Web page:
All organisms need other organisms to survive. Flowers need bees. Frogs need flies. Humans need fruit. And viruses need us. As an example, poliovirus invades human cells where it can use what it needs to replicate and multiply. In doing so, the virus not only damages the host cell but also interferes with its activity. However, before a virus stands a chance of invading a cell, let alone propagating inside it, something has to let it in. For poliovirus, that something is a protein receptor, known as the poliovirus receptor. These receptors are found on the surface of cells and are specifically recognised by poliovirus, which docks to them and then finds a way to wriggle inside the cell.
Once an organism has been infected, poliovirus multiplies in the epithelial cells of the intestine, from where it spills into the bloodstream and finds its way into the host's central nervous system, where it invades the nerve cells that control our muscles. And because its sole aim in life is to multiply, it will do so, thereby killing off the muscle cells one by one and subsequently causing muscle paralysis and the crippled postures many polio victims have to cope with for a lifetime.
Viruses are hugely imaginative and have devised cunning strategies to invade cells. Poliovirus uses a protein receptor, known as the 'poliovirus receptor'. The poliovirus receptor is found in different types of cells and is usually involved in the immune response. Poliovirus, however, has devised a way to outsmart the receptor and uses it to dock itself to the cell, thanks to a specific domain on the receptor which slips into the small 'canyons' on the virus's capsid. Once bound, poliovirus can either enter the cell as a whole, or inject its DNA into the cell's cytoplasm. Both actions result in viral propagation.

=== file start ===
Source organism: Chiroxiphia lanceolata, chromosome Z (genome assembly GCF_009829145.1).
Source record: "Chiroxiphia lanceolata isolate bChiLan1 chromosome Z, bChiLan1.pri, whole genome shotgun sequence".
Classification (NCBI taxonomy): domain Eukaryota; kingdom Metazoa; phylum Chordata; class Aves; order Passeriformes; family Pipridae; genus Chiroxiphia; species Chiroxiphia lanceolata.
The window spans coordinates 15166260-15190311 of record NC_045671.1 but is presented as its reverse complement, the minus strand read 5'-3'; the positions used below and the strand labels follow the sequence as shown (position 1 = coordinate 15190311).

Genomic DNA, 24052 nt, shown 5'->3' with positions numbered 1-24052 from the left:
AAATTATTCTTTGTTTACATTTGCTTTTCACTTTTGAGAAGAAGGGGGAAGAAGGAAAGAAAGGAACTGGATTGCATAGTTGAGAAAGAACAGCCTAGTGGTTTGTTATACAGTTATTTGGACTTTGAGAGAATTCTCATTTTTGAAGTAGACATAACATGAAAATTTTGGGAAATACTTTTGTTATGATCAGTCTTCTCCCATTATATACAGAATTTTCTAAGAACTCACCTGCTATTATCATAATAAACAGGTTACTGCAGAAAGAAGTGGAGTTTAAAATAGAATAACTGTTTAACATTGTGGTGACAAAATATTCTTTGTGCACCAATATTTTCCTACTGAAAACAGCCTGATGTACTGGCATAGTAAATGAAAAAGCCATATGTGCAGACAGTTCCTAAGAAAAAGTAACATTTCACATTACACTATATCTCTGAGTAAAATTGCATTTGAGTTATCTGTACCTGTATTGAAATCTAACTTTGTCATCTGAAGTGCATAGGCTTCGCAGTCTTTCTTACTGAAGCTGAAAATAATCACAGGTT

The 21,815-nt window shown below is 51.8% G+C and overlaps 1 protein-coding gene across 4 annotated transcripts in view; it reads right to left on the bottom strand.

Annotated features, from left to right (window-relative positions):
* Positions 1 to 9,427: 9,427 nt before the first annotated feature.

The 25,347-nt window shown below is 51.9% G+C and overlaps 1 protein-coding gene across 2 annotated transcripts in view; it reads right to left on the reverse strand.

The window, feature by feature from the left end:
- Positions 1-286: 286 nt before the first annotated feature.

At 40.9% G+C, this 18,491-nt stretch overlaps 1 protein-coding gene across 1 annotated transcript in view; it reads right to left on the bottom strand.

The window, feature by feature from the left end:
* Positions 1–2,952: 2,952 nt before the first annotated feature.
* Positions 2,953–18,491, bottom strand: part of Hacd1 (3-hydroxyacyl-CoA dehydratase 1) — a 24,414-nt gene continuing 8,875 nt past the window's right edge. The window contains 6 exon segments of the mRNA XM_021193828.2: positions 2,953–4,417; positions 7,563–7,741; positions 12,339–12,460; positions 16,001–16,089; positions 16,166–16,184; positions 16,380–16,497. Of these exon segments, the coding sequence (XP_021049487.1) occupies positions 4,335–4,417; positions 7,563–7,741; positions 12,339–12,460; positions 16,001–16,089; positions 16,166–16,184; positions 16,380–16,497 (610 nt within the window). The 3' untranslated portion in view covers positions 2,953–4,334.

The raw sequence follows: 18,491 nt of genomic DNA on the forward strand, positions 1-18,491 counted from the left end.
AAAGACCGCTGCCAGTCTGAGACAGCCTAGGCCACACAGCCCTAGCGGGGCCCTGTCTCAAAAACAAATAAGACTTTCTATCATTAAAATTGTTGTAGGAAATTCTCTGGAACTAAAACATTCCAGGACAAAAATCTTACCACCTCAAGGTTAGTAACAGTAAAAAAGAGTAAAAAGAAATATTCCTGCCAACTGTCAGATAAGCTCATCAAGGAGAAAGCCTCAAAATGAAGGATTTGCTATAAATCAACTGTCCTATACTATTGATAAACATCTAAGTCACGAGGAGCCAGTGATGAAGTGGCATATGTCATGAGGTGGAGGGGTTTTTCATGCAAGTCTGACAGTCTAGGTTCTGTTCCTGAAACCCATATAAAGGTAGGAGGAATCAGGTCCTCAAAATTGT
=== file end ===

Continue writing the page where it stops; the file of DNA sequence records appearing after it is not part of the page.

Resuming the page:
Thanks to poliovirus, much about the mechanisms involved in viral infection has been understood, which makes it all the easier to develop vaccines. Today though, scientists are worried that the eradication of polio - which dates back to the 1960s - may stunt further polio-related research because of the loss of funding. This would be a shame both for fundamental research and for polio victims for whom it has taken a lifetime to accept their lame limbs and who - decades after their first encounter with the virus - are reminded of its ugliness, with the development of novel symptoms such as joint pains, exhaustion and muscular waste. Ailments which have been neatly stashed into a bag called 'post polio syndrome' and which, for polio victims, just feels like a stab in the back.